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Infiniti Q50 2013 Road Test

Despite throwing big stickers on the side of Red Bull F1 cars, Infiniti has struggled to make an impact in the UK. The luxury brand from Nissan was billed as a rival to Lexus, but has so far failed to ignite much interest. Show the average person on the street a picture of an Infiniti and they're unlikely to recognise it. In fact last month Infiniti registered just 25 cars in the UK, which tells you all you need to know.

Not that Infiniti is aiming to be a mainstream brand - it's happy to carve out a niche - but even then it needs to sell cars, especially here in the UK. And the new Q50, a BMW 3 Series size saloon, is the first step in a plan that will see the Infinti range more than doubled in the next five years with twice the number of engines available.

Given that Infiniti wants to make more of an impact, it's somewhat of a surprise that the Q50 is fairly generic in its design. There's more than a touch of Lexus at the front while the back is reminiscent of the latest Mazda6. The brand claims that it wants to be different from other premium brands when it comes to styling, but the Q50 is inoffensively ordinary.

It's a similar story inside. There's no doubting the quality nor the attention to detail in the finish, but it lacks personality. The new touchscreen control - called InTouch - is good though and works like a smartphone with a similar controls and the ability to download apps. You can even get your emails on the move thanks to a text-to-speech function and sync with your Google calendar.

Infiniti Q50 (15)

However, elsewhere there are no special touches or neat features that mark the Q50 out from competition. It certainly doesn't feel particularly modern or stylish, especially if you compare it to the latest Lexus IS. On the plus side it does have impressively comfortable seats - designed using NASA research - and plenty of space, although taller passengers in the back will find their head brushing the rooflining.

The G saloon was hampered by the lack of a diesel engine, but Infiniti isn't making the same mistake with the Q50; it comes with a new 2.2-litre diesel engine. Well we say new, it's actually a Mercedes-Benz unit that's used across a wide range of models from the SLK to the M-Class. In the Infiniti it develops 170PS, but more impressively has 400Nm of torque which peaks from just 1600rpm.

In theory this should mean strong performance and while it's not sluggish, it's not a refined or quiet engine, so utilising that power is far from a pleasant experience. Compared to similar sized diesel engines from Audi, BMW and Jaguar, it seems coarse. We only had the opportunity to drive it with the optional seven-speed automatic rather than the standard six-speed manual. While the auto offers reasonably smooth changes, it doesn't shift gears very quickly meaning the overall driving experience often feels strained.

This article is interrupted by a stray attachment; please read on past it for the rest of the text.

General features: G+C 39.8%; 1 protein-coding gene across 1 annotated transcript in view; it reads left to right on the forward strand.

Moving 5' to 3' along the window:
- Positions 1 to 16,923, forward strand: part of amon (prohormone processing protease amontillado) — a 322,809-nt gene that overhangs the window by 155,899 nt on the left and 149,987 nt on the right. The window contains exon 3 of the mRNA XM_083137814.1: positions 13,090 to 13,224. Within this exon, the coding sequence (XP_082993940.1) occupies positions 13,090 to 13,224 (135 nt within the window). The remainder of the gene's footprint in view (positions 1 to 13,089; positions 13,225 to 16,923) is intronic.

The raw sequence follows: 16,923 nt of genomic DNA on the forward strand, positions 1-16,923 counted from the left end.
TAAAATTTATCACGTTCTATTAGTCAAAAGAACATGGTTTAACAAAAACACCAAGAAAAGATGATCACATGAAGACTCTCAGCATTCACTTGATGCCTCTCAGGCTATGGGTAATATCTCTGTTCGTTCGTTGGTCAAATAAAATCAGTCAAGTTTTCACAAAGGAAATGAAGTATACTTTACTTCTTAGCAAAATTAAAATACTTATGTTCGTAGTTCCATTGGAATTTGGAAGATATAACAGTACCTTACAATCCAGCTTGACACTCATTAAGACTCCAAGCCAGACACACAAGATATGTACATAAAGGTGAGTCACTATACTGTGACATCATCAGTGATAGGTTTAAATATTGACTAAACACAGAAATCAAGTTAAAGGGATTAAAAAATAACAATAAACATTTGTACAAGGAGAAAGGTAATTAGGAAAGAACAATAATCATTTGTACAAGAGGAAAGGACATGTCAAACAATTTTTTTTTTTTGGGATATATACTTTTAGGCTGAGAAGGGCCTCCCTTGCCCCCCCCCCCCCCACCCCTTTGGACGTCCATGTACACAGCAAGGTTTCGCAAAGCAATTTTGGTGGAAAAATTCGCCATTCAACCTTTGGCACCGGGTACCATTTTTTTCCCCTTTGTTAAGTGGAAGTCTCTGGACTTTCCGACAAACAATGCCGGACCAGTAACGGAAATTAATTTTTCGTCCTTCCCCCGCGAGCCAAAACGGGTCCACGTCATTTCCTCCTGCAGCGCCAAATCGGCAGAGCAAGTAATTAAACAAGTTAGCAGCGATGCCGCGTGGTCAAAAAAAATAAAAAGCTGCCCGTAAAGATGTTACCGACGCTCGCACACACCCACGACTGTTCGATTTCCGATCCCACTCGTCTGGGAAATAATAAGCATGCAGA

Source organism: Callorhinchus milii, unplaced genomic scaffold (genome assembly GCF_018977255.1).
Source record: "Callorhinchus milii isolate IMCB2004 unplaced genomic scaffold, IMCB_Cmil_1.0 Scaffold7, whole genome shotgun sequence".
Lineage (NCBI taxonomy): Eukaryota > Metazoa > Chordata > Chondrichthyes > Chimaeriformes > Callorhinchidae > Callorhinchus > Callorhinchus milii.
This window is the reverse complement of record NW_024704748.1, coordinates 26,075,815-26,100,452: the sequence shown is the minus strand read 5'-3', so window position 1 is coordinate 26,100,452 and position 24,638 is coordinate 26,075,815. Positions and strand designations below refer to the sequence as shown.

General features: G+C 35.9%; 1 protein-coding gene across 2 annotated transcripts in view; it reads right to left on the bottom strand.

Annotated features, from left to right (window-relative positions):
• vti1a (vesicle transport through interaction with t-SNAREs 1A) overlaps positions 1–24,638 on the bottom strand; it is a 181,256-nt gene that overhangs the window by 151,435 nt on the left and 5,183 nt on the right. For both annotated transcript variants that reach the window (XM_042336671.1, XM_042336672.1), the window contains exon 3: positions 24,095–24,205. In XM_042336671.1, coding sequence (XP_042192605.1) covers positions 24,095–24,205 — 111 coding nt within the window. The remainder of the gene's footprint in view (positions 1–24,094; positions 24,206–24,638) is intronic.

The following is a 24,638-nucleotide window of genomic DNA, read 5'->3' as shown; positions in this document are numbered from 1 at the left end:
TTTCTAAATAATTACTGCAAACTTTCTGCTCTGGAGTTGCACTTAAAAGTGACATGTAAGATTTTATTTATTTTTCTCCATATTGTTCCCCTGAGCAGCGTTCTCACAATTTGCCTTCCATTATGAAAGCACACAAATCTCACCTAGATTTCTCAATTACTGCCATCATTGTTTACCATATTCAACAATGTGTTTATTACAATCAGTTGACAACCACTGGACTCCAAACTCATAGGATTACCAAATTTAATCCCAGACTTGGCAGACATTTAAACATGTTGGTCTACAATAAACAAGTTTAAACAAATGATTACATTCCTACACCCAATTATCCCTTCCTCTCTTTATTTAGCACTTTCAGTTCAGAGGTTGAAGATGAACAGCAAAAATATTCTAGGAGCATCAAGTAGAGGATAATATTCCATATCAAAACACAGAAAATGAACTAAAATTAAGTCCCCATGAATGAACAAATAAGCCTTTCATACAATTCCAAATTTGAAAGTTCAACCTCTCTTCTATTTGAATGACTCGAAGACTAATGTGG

The one thing the 2.2d has going for it is economy. It averages a claimed 64.2mpg with the manual gearbox, which means emissions of just 114g/km - impressive figures for a car this size. The other model in the Q50 range is the Hybrid, which is available with four-wheel drive. Powered by a 3.5-litre V6 petrol engine combined with an electric motor, it's the quickest mainstream hybrid on the market, managing 0-62mph in just 5.1 seconds.

Infiniti Q50 (1)

It's the same hybrid system that's used in the M35h, but the seven-speed automatic gearbox has been tuned to improve performance. As a result it's a very different hybrid than we've become used to. There's no CVT gearbox so you don't get that odd continuous whine whenever you accelerate. Instead it sounds genuinely sporty with a nice exhaust note and a strong V6 sound. It doesn't feel quite as quick as the figures suggest, but it's certainly no slouch. The advantages of the hybrid system are also evident in economy - a claimed 45.6mpg with CO2 of 144g/km from a car with more than 360PS.

The Q50S Hybrid also comes with Direct Adaptive Steering - the world's first electronic steer-by-wire technology. That means there's no physical connection between the steering wheel and the steering rack (although there is a traditional column in place as a safety back-up in case the system fails). The theory behind it is that by getting rid of the mechanical losses in a conventional system, the steering response is faster and vibration at the steering wheel is made non-existent.

It sounds clever but what's it like in practice? Well, it's better than the standard steering system on the 2.2d which lacks feel and response. With the Direct Adaptive Steering you can alter both the weight of the steering and the responsiveness from light and casual to heavy and direct. In the latter it feels mighty strange for a saloon and is almost too direct. Opt for an in the middle setting and it's better, although it still feels very artificial and doesn't imbue you with the same confidence in corners as rival saloons. It's an interesting system to play with but you do question why they can't just make the standard steering set-up good in the first place, maybe with a sport setting to add response. In short it seems over complicated.

In terms of price, the Q50S Hybrid is £40,000 - around the same as a BMW ActiveHybrid 3 - and it comes well equipped as you'd expect with pretty much every bell and whistle you'd want. Opting for the all-wheel drive model adds a further £1625. The 2.2d on the other hand starts at £27,950 - slightly cheaper than an equivalent Audi A4 and considerably less than a Mercedes-Benz E-Class with the identical engine. The Q50 is a decent effort by Infiniti and certainly an improvement on the G saloon it replaces, but there's little that makes it stand out and nothing to really recommend it over a competitor car.

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